Auntie Bellum talks with South Carolina-native and current California girl, Ginger, in the second in a series of interviews with Southern women about their dreams and adventures outside of the South.
When did you move to Los Angeles? Why leave South Carolina?
I moved to L.A. almost 13 years ago. I left SC because I needed a change of scenery. I was tired of people in my hometown (Florence) commenting on the way I looked: brightly dyed hair, piercings, the clothes I wore, etc. I was fresh out of college and felt that I just wasn’t cut out for small town life.
What all have you been up to there?
I’ve taken advantage of the numerous and interesting classes that are offered here: burlesque, sewing, quilting, and knitting, to name a few. I played roller derby with the Angel City Derby Girls for several years. Most recently, I’ve been volunteering with the Big Brother and Big Sisters program, as well as, at the Braille Institute.
Was it tough to make it out there? Do you live in the L.A. or one of those countless surrounding communities?
For me personally, it hasn’t been tough to make it out here. I’ve always been able to find work in the animal care industry. Obviously, it’s a lot harder for people trying to make it as actors and actresses. The cost of living here can make it difficult to survive as well. I live in Glendale, which is about 5 minutes outside of L.A.
What one thing did you have to learn in order to survive in L.A.?
How to parallel park!
Was there a goal from the beginning? What was it? Has it stayed the same?
From the beginning, my goal was to become a zookeeper at the Los Angeles Zoo. I worked really hard to make that goal a reality. I’ve now been employed at the zoo for eight years.
Did you miss South Carolina? Do you just plain miss the South?
Overall, I don’t miss the South. Some of the things I do miss: 1) less traffic 2) seasons 3) sweet tea. Looking back though, I do believe that I had to leave the South in order to appreciate it.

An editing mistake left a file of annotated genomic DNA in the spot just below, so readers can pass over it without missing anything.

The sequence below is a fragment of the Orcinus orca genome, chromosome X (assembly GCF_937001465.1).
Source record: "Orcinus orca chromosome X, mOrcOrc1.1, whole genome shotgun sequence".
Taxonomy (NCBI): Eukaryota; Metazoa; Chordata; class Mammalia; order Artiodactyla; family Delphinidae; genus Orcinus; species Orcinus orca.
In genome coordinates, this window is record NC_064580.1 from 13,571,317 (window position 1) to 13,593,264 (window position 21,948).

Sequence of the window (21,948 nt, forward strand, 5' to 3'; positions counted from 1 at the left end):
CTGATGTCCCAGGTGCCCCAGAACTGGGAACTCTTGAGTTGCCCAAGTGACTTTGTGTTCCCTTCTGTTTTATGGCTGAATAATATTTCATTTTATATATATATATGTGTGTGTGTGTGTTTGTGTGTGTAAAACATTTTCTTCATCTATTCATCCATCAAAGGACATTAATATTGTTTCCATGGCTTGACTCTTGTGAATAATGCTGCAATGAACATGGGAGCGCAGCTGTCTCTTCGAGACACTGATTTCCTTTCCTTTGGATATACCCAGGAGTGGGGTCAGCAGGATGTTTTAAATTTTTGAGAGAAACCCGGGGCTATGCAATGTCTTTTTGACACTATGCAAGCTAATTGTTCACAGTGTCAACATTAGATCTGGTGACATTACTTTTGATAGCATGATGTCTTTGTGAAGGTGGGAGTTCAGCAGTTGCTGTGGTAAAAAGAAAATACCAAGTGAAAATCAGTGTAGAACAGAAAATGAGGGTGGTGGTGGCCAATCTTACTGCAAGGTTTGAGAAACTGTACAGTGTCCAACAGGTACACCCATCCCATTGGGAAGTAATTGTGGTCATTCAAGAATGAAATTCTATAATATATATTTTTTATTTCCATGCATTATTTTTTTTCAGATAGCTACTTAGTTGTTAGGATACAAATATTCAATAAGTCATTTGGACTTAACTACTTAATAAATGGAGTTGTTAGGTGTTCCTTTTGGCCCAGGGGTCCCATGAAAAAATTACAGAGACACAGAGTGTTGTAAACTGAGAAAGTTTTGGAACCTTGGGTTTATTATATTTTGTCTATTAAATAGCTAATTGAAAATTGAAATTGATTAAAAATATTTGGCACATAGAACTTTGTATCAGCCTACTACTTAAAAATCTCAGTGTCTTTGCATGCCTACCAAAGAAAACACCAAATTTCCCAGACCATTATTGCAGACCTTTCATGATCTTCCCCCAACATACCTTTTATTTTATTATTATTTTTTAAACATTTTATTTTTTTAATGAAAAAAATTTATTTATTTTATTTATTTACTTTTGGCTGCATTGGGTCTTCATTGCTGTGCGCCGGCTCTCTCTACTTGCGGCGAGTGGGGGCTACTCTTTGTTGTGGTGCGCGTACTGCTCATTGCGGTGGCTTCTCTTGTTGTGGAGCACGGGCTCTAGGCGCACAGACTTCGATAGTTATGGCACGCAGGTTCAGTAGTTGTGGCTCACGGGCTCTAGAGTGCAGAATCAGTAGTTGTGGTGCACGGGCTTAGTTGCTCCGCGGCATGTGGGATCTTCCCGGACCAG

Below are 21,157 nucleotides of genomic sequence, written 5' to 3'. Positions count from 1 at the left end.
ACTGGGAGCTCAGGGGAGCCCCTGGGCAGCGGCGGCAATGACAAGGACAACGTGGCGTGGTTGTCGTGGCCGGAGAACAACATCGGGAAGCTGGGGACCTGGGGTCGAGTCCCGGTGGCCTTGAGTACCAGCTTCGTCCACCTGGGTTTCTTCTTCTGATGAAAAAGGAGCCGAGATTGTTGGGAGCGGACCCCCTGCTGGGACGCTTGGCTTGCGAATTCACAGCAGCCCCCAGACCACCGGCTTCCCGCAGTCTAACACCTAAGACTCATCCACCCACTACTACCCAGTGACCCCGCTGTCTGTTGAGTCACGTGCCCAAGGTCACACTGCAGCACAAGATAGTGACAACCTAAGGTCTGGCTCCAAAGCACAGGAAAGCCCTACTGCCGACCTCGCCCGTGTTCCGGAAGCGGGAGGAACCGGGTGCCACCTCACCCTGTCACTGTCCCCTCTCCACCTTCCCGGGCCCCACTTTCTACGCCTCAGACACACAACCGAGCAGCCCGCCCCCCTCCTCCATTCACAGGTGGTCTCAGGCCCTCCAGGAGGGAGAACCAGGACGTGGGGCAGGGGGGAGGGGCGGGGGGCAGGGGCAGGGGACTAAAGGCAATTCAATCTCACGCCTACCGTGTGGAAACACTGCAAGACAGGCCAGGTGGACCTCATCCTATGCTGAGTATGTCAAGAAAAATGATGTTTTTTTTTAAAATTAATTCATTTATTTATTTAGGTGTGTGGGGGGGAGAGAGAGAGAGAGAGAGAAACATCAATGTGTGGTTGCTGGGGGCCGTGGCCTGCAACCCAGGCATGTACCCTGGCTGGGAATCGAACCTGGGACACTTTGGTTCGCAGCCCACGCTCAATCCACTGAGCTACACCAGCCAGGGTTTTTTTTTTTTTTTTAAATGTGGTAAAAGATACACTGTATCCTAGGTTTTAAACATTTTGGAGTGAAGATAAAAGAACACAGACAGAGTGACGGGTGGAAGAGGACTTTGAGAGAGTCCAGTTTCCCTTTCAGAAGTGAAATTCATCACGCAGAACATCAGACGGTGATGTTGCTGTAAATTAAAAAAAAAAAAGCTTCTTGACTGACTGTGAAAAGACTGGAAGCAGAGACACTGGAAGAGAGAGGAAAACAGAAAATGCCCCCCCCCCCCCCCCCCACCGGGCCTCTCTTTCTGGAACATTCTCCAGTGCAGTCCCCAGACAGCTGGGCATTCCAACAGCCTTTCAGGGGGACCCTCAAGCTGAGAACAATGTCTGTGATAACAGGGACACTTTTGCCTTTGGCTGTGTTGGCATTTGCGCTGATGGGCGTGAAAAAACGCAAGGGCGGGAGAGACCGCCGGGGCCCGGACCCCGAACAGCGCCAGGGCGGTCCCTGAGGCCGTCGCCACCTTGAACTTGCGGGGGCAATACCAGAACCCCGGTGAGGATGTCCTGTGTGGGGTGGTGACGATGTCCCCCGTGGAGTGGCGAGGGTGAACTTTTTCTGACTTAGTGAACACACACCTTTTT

Is there a Southern stigma in L.A.? Politically or culturally? Do people assume things of you when they meet you and learn where you’re from?
I’ve had people think that I must have grown up on a farm or that I rode a horse to school since I grew up in the South. It’s hard for L.A. natives to grasp the concept of what it’s like to grow up in a small town. It’s really difficult for them to wrap their heads around it. People are usually surprised when I tell them that I’m from the South as I seem to have lost my accent over time. But I would say there isn’t a stigma about the South here in L.A. Here, it’s such a melting pot of people from all over the world.
Generally speaking, how have things changed since you moved there?
My whole life changed so much that it’s hard to put into words. I’ve been exposed to so many different things and people since moving here. It was a culture shock, but in such a fantastic way.
Finally, tell me all about your work. How long have you been there? Are you happy?
I absolutely love working as a zookeeper at the Los Angeles Zoo. I started out as a volunteer and then eventually was hired as a part-time keeper at the hospital facility at the zoo. This was a great area for me to start in as I got to learn a lot by working with so many different species of animals. After a couple of years as a part-time employee, I was hired on as full time in the bird section. Most recently, I made the move to the nursery section. I now work with the infants that are being hand-reared, as well as the animals that are used for our education programs.
Any changes on the horizon?
I don’t plan on making southern California my forever home. I have fallen head over heels in love with the Pacific Northwest and hope to make that my new home in the not too distant future.
“I’ve Been Everywhere” is a series of interviews with women who have left the South. Ginger is our second interview, and Maegan Hayward was our first.
“I’ve been everywhere, man
I’ve been everywhere, man
Crossed the deserts bare, man
I’ve breathed the mountain air, man
Travel, I’ve had my share, man
I’ve been everywhere”
– Johnny Cash